Associate Professor of Criminology, Law and Society
Ph.D. Sociology and Social Policy, Demography, Princeton University
3319 Social Ecology II
Criminology, Law and Society
Punishment and criminal justice contact, employment and reentry, social inequality, technology-assisted methods for data collection, analysis, and intervention
Naomi Sugie is an Associate Professor of Criminology, Law and Society (and, by courtesy, Sociology). Sugie’s research examines the consequences of incarceration and other forms of criminal justice contact for individuals and their families, with a particular focus on how the criminal justice system influences participation in the labor force, political system, and other governmental institutions. Sugie approaches her research from a variety of methodological approaches and she is particularly interested in the use of technology-assisted methods (e.g., smartphones) to address traditional methodological difficulties for studying hard-to-reach and highly mobile groups. Her dissertation distributed smartphones to men recently released from prison in Newark, NJ and documented daily job search and employment experiences through real-time surveys. See her website on intensive longitudinal data (ILD), which she maintains with Rachel Goldberg, sociology, for resources on ILD analytic methods.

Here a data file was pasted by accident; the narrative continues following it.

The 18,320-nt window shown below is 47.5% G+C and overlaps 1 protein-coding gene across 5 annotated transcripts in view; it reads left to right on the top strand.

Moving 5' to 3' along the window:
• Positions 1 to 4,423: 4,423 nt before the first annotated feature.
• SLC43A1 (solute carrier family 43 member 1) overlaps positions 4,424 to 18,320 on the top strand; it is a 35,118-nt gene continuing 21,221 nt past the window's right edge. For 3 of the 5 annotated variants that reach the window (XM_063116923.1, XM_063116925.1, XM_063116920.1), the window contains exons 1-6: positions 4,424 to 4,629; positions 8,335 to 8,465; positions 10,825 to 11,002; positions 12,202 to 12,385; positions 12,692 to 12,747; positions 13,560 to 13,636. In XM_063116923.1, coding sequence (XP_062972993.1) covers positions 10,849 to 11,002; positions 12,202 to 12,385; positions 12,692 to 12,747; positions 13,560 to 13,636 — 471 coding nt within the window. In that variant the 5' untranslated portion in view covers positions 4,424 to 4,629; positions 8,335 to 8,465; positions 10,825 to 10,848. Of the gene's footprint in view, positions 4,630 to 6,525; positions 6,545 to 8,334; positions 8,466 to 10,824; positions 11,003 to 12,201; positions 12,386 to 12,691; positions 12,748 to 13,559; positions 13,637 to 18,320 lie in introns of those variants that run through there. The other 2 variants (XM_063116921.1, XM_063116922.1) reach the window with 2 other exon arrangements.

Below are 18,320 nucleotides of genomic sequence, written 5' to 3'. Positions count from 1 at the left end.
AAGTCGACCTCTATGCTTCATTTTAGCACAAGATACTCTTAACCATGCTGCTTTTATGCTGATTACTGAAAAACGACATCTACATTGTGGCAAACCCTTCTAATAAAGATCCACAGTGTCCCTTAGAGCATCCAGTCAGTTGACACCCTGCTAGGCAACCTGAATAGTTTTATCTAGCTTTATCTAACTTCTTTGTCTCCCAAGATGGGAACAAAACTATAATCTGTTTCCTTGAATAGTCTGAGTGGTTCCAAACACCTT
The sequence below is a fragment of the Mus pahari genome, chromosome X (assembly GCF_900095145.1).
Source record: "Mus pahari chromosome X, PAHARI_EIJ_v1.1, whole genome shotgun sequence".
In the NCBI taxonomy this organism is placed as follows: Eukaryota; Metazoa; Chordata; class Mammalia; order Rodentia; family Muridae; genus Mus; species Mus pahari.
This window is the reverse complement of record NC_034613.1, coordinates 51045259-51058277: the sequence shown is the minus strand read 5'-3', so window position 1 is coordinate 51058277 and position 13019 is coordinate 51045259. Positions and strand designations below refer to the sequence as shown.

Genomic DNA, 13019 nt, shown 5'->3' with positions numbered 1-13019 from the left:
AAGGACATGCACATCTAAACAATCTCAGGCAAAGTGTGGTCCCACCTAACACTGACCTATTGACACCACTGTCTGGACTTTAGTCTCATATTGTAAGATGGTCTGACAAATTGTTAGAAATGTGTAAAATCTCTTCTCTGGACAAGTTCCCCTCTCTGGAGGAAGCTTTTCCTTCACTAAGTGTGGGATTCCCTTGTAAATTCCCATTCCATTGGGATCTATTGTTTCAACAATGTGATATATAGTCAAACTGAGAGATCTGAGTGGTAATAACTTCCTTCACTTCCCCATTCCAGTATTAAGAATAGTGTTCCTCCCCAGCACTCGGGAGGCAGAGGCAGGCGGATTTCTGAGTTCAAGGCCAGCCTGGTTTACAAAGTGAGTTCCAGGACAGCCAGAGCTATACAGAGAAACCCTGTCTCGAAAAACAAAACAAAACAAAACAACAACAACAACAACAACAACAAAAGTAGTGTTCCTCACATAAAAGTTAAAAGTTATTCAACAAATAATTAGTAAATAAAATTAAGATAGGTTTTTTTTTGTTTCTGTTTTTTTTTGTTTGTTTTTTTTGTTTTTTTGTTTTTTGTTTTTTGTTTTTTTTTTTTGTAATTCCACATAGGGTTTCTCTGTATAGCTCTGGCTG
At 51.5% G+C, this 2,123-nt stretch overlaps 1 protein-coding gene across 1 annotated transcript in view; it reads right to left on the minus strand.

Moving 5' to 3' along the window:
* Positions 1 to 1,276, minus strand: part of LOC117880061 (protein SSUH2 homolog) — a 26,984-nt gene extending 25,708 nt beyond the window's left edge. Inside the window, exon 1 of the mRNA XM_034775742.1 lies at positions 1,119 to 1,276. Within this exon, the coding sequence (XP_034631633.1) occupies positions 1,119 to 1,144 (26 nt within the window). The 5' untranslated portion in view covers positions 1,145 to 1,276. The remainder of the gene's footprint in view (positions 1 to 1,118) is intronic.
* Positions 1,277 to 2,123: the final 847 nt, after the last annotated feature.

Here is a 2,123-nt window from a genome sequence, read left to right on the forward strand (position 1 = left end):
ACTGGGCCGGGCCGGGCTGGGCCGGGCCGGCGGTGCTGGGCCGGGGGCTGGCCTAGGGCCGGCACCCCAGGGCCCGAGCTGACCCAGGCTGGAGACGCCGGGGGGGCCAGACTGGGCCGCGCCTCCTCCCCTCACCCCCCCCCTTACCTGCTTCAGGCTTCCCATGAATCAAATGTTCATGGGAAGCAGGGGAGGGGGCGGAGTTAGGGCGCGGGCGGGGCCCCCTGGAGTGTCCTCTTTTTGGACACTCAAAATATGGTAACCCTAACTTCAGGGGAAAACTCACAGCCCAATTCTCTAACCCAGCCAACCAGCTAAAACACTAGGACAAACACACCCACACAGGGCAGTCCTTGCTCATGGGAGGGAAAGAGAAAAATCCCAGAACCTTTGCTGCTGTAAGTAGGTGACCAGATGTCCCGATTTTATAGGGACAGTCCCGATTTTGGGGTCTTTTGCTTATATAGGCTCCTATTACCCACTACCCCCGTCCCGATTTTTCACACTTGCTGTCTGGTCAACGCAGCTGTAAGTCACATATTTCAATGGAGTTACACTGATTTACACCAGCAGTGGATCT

Sugie, Naomi F., Noah D. Zatz, and Dallas Augustine. 2020. “Employer Aversion to Criminal Records: An Experimental Study of Mechanisms.” Criminology. 58:5-34.
Gottlieb, Aaron and Naomi F. Sugie. 2019. “Marriage, Cohabitation, and Crime: Differentiating Associations by Partnership Stage.” Justice Quarterly. 36(3):503-531.
Sugie, Naomi F. 2018. “Work as Foraging: A Smartphone Study of Job Search and Employment after Prison.” American Journal of Sociology. 123(5):1453-1491.
Sugie, Naomi F. 2018. “Utilizing Smartphones to Study Disadvantaged and Hard-to-Reach Groups.” Sociological Methods and Research. 47(3):458-491.
Sugie, Naomi F. and Kristin Turney. 2017. “Beyond Incarceration: The Consequences of Criminal Justice Contact for Mental Health” American Sociological Review. 82(4):719-743.